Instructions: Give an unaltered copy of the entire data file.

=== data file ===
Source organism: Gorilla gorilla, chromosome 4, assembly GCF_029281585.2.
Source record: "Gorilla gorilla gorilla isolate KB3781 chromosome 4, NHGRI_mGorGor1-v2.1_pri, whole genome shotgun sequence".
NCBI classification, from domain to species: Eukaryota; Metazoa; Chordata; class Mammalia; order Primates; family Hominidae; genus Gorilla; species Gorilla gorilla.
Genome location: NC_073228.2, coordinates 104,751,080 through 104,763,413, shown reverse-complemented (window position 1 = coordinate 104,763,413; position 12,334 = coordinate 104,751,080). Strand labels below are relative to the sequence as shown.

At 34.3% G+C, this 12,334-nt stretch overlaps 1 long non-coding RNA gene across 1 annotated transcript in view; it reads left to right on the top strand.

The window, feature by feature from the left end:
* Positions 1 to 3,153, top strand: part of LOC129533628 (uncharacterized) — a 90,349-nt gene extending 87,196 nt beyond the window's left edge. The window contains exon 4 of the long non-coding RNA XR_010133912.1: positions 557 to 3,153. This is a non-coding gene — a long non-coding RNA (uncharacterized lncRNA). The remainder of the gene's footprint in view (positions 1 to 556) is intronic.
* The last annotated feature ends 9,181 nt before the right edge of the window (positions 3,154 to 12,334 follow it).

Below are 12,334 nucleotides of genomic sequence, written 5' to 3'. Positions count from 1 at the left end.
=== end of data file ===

Source organism: Gorilla gorilla, chromosome 4, assembly GCF_029281585.2.
Source record: "Gorilla gorilla gorilla isolate KB3781 chromosome 4, NHGRI_mGorGor1-v2.1_pri, whole genome shotgun sequence".
NCBI classification, from domain to species: Eukaryota; Metazoa; Chordata; class Mammalia; order Primates; family Hominidae; genus Gorilla; species Gorilla gorilla.
Genome location: NC_073228.2, coordinates 104,751,080 through 104,763,413, shown reverse-complemented (window position 1 = coordinate 104,763,413; position 12,334 = coordinate 104,751,080). Strand labels below are relative to the sequence as shown.

At 34.3% G+C, this 12,334-nt stretch overlaps 1 long non-coding RNA gene across 1 annotated transcript in view; it reads left to right on the top strand.

The window, feature by feature from the left end:
* Positions 1 to 3,153, top strand: part of LOC129533628 (uncharacterized) — a 90,349-nt gene extending 87,196 nt beyond the window's left edge. The window contains exon 4 of the long non-coding RNA XR_010133912.1: positions 557 to 3,153. This is a non-coding gene — a long non-coding RNA (uncharacterized lncRNA). The remainder of the gene's footprint in view (positions 1 to 556) is intronic.
* The last annotated feature ends 9,181 nt before the right edge of the window (positions 3,154 to 12,334 follow it).

Below are 12,334 nucleotides of genomic sequence, written 5' to 3'. Positions count from 1 at the left end.